Last week I hosted a community roundtable to start a discussion on preventing violence against women. While I’ve worked in women’s issues for most of my career, and violence against women has been a reality of my professional and personal life, all my work has felt insufficient in addressing the real problem. Preparing women to avoid rape or to safely leave a violent relationship… counseling, advocating, housing and coaching victims of rape, domestic violence and other aggressions… These interventions are a mere Band-Aid on this societal blight. It’s a day late and a dollar short (though all are still crucial services).
Last month I attended Cabrini University’s Domestic Violence Symposium, hosted by professor Colleen Lelli, Ed.D. At the end of the event, panelist John Jordan made a direct appeal to the men in attendance (by my estimate, less than 10% of the audience):
“This is not a women’s issue; it is a men’s issue. And I challenge you to be the change. Stand up against this. Come back next year, and bring a male friend. The change has to start with you.”
As I left the symposium, enthusiastically nodding my head, I felt compelled to find out more about why this violence exists, and what (if anything) is being done to prevent it. I planned the roundtable discussion and invited friends, colleagues, coaches, scout leaders, counselors, community members, reporters, and anyone I thought might have an interest in contributing to the conversation. And then I dove into the research on violence prevention initiatives.
I found some things that simultaneously disheartened me and gave me hope.
Both the World Health Organization and the Centers for Disease Control have published violence prevention toolkits, which feature evidence-based programs that can help to prevent violence. Some programs are preventative in nature, some are rehabilitative in nature.
I also discovered that the United States Department of Justice has an Office on Violence Against Women (OVW), which I somehow never knew existed. They provide grant funding for programs that work to prevent violence against women.
Per their website,
“The Office on Violence Against Women currently administers 25 grant programs authorized by the Violence Against Women Act of 1994 and subsequent legislation. These programs are designed to develop the nation’s capacity to reduce domestic violence, dating violence, sexual assault, and stalking by strengthening services to victims and holding offenders accountable.”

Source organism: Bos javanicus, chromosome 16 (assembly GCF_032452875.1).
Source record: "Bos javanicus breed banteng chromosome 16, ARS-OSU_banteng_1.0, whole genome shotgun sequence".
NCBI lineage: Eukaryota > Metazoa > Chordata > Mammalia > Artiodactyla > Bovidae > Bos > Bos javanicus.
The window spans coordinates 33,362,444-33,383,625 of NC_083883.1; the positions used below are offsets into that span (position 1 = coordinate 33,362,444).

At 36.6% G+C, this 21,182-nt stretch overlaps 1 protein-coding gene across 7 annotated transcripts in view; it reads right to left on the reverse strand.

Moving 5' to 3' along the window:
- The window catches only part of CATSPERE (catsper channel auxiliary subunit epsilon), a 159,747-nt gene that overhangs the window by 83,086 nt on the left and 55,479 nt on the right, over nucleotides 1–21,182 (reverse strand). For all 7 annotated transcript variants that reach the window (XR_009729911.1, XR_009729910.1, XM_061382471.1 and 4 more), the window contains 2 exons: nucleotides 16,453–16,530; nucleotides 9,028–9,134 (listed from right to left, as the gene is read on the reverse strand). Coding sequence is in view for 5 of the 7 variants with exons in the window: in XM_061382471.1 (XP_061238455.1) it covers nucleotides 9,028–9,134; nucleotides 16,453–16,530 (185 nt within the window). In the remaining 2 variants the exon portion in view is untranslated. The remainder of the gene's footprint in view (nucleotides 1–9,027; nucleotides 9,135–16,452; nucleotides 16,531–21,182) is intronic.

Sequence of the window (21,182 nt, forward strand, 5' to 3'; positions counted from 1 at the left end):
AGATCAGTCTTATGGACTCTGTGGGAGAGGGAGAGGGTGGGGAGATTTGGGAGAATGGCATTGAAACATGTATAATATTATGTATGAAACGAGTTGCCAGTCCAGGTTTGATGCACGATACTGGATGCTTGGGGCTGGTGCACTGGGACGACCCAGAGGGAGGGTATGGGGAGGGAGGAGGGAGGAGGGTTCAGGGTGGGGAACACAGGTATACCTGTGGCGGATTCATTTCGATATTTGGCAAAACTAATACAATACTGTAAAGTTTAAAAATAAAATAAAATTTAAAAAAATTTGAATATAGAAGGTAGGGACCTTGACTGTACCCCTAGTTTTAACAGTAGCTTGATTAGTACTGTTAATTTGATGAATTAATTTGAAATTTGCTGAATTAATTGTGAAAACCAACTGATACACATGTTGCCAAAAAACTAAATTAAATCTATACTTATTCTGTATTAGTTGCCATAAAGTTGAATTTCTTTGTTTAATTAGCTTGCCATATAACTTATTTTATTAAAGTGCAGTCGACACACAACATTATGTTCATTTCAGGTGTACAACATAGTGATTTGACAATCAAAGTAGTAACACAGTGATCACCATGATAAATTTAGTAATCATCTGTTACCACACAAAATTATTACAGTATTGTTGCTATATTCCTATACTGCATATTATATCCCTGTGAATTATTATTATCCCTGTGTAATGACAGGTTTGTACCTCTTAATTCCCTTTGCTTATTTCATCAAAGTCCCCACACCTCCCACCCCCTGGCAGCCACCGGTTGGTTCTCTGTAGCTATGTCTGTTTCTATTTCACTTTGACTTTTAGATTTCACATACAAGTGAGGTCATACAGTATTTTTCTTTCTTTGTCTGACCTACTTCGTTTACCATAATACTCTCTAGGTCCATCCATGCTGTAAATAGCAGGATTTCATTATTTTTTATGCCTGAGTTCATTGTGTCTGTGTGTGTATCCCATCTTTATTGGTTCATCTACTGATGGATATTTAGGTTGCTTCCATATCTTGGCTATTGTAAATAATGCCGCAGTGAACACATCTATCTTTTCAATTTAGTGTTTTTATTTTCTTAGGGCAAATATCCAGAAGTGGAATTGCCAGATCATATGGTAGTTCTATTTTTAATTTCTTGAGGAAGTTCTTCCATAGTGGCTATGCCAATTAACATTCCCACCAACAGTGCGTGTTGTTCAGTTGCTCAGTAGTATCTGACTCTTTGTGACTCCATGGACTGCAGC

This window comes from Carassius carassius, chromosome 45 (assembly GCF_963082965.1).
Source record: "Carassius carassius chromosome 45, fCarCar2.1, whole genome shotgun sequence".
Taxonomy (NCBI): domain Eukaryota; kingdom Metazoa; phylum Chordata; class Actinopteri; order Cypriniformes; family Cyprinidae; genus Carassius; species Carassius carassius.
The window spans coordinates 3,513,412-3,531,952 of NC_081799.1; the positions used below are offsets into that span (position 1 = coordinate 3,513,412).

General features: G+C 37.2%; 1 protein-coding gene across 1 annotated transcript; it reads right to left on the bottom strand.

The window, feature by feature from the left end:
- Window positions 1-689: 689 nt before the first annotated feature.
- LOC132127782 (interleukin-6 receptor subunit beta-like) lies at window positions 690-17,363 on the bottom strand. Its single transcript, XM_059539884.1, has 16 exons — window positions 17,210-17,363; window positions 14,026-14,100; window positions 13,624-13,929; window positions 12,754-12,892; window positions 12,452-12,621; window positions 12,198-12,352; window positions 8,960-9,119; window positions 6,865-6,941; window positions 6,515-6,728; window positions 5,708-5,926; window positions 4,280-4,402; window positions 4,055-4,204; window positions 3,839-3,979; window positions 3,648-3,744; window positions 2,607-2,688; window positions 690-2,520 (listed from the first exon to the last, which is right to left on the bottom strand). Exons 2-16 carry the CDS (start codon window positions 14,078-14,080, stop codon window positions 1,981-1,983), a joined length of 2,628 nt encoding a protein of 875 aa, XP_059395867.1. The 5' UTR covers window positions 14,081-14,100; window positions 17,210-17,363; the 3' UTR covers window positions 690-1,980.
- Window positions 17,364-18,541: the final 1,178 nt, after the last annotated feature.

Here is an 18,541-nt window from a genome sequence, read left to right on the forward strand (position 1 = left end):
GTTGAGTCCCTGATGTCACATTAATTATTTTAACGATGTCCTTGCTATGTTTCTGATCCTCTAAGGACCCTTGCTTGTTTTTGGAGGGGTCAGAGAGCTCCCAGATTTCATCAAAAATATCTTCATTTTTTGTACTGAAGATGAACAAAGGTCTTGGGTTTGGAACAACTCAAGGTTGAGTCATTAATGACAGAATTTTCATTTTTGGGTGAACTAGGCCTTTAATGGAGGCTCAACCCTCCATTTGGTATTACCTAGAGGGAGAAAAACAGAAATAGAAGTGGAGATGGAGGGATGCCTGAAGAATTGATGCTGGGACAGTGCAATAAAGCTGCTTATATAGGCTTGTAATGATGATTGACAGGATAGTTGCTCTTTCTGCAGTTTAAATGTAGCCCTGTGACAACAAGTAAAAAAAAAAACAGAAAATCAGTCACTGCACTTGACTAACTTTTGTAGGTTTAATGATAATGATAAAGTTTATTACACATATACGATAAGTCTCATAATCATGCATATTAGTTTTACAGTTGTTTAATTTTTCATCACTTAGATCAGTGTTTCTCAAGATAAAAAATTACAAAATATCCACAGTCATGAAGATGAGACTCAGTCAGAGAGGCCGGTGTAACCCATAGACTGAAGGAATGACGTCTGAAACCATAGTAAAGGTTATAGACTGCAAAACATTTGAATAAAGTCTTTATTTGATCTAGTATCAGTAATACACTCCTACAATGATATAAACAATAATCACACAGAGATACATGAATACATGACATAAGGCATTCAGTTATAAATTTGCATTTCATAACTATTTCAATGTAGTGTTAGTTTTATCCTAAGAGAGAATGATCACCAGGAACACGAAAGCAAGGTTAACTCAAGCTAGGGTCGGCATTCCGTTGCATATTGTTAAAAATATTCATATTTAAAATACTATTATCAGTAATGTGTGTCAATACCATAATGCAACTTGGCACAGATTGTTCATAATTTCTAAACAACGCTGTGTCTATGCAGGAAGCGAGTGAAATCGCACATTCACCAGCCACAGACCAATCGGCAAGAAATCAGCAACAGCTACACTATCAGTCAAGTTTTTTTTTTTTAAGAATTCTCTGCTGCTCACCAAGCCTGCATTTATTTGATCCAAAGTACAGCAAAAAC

Almost $13,000,000 has been awarded to programs in Pennsylvania alone. And one of the grant categories is specifically for programs that are engaging boys and men as allies against violence toward women.
So there is some funding for this work. There is research behind this work. There is a public acknowledgment of the importance of having boys and men involved in the driving force.
And yet, the programs seem to exist in silos, these standalone interventions that often don’t even intersect. There is no systematic and integrated approach to reducing this violence across the lifespan and across all demographics.
It is an overwhelming point to be at: we all see the crisis in the #metoo and the nightly news. But we feel like our hands are tied.
So I invited about 300 people to attend the roundtable discussion, many with direct appeals for their presence. I really tried for the men, especially those with roles in education, youth work, coaching, and other leadership positions (not to mention, all were fathers of boys). 5 people arrived. All women.
It’s a starting point.
Our discussion explored the myriad “why”s of violence against women. The causes and contributing factors that we had observed and that research has substantiated. Our list of causes was vast and wide, and included family history of violence, mental health issues, and cultural messages about gender, power and control. We also noted genetic/biological causes, substance abuse, lack of empathy, entitlement/privilege, and role modeling.
We talked about the breadth of services for girls’ and women’s liberation, and the culture shift that says girls can do anything they set their mind to… but there is no comparable shift for boys and men. While boys and men have access to resources and opportunities, they are often very limited in authentic self expression by societal norms and gender expectations.
Our roundtable went by quickly, and we started proposing a few places that prevention efforts might be targeted- schools (at all levels and particularly at preschool and college), bystander education, athletic programs, prison rehabilitation programs, and counseling. All have barriers to implementation. Most exist in some places, to some degree, just not in a sweeping way that will impact the majority.
But again, it’s a starting point.
We concluded the event with a plan to do it again- January, date to be determined- and a commitment to recruit a man or two.
For there to be a significant change in the incidence of violence against women, we are going to need all hands on deck. These changes will have to occur across the lifespan, across demographics, within the legal system, within the education system, within the media, within each family, and be geared toward the victims, the potential victims, the perpetrators and potential perpetrators, and the bystanders or interveners.
This will need awareness-raising and advocacy beyond a hashtag campaign.
Will you join us at the table? And will you invite a man?
Please follow this blog, and enlist any friends or colleagues who want to be part of the change.
The next roundtable date and time will be announced soon. Hope to have you at the table.